Déjà vu | Inquirer Opinion

Déjà vu

/ 10:02 PM February 09, 2012

Monday’s strong earthquake cut a wide swathe of destruction across Central and Western Visayas, leaving in its wake an increasing number of casualties as well as aftershocks that continue to bedevil rescue efforts. Coming as it did after last December’s Tropical Storm “Sendong,” which sent torrential rains flooding Mindanao and parts of the Visayas, the earthquake, whose highest intensity was between 6.9 and 7.2 on the Richter scale, should impress more deeply upon Filipinos how nature can be so destructive in its capriciousness, as well as how things can unhinge, or that the world may be falling apart.

It does not help that relief and rescue efforts in the devastated islands and provinces appear lost and uncoordinated. President Aquino spent his birthday visiting the Visayas and inspecting the damage and commiserating with the victims. But the sight of him directing the grossly undermanned and ill-equipped rescue operations did not bolster public confidence in the capacity of the civil defense establishment to cope with the disaster, as it had not during Sendong and Typhoon “Pedring.”


To the many old-timers who experienced or know about the 1990 earthquake, there’s a feeling of déjà vu: they are transported back to the time when President Corazon Aquino visited the devastation in Cabanatuan City, Nueva Ecija, and finding the rescue efforts listless and aimless, she openly asked almost to herself, “Who’s in charge here?”

Part of the difficulty of the Visayas earthquake is that it rocked the foundations of mostly informal settlements. Except for highly urbanized Cebu City, the territories that felt most the wrath of the earthquake were medium-size cities and extremely remote towns. So even if only a relatively few buildings were damaged, the quake unleashed landslides that buried villages and their inhabitants. Civil defense may not fully establish the final list of casualties, many of whom are feared to have been gobbled up by the earth.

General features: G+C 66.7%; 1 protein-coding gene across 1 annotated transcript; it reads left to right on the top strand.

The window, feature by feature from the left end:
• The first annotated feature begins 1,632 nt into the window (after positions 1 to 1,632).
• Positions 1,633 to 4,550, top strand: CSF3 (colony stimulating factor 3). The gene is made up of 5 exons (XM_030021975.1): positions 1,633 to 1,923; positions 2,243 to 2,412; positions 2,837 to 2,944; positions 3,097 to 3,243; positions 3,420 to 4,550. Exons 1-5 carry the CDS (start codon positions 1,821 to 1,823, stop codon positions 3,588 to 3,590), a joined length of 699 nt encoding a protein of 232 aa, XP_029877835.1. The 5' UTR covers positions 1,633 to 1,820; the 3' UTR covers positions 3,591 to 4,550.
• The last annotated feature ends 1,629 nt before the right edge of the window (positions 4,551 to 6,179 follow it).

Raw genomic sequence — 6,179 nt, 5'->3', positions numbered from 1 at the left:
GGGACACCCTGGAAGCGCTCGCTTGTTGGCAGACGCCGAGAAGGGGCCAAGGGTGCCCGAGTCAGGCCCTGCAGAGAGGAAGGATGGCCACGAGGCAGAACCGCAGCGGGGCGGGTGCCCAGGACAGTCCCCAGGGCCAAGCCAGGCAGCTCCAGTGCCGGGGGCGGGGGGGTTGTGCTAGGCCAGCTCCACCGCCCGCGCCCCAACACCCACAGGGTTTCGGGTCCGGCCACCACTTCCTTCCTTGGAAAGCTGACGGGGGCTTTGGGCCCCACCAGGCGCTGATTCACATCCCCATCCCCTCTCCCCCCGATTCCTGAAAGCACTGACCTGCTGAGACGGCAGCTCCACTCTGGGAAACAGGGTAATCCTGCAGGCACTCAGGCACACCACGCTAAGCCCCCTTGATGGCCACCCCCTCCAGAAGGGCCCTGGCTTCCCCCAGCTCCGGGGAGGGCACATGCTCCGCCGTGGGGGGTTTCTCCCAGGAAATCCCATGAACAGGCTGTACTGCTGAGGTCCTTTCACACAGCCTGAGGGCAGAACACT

And because the quake was largely tectonic in origin, it destroyed bridges and roads that now have doomed whole towns and villages and barred rescue teams from coming to their aid.

Not that the National Disaster Risk Reduction and Management Council has the wherewithal to attempt a credible rescue. It looked pathetic, for example, that Interior Secretary Jesse Robredo had to direct the Bureau of Fire Protection (BFP) to mobilize all its fire trucks in Negros Oriental to bring potable water and come to the rescue of towns hardest hit by the quake—when in the same announcement, it was revealed that neighboring Negros Occidental, which was also hit by the quake, had to mobilize as well its fire trucks, with Bacolod City, the most urbanized city on Negros island, having only two fire trucks!

This reminds us of the 2008 fire that razed the centuries-old Catholic Church of Oslob, Cebu. The heritage church made of corral stone could have been saved had the fire department, which was just 50 meters away, responded effectively. Unfortunately, the Oslob fire marshal said they could not respond since their two fire trucks had conked out! What about the fire trucks of the nearest town, Boljoon? The Boljoon fire department failed to send fire trucks because these were also defective! As if to add insult to injury, the poor, nay, non-existent, response of the BFP took place on Fire Prevention Month!

So could the Negros fire trucks come to the aid of the earthquake victims? We hope so. Instances of disaster-unpreparedness by civil defense agencies themselves have fostered pessimism, if not cynicism, at efforts to rescue the victims of the Feb. 6 temblor. But such occasions should also reinforce public demand on government civil defense to shape up if only because things are bound to get worse. The Philippine Institute of Volcanology and Seismology has said that the earthquake may have revealed a new fault line that perhaps may run across Central and Western Visayas.

Although the hypothesis has to be checked, it’s a logical conjecture that should worry everyone. A new fault line means a new recipe for disaster, as well as a new challenge for the government. The issue is clear: the country’s disaster-preparedness is a mockery. If there’s any state of calamity that must be declared, it’s our calamitous civil defense.

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TAGS: disaster preparedness, disasters, earthquakes, Editorial, Government, opinion, typhoons
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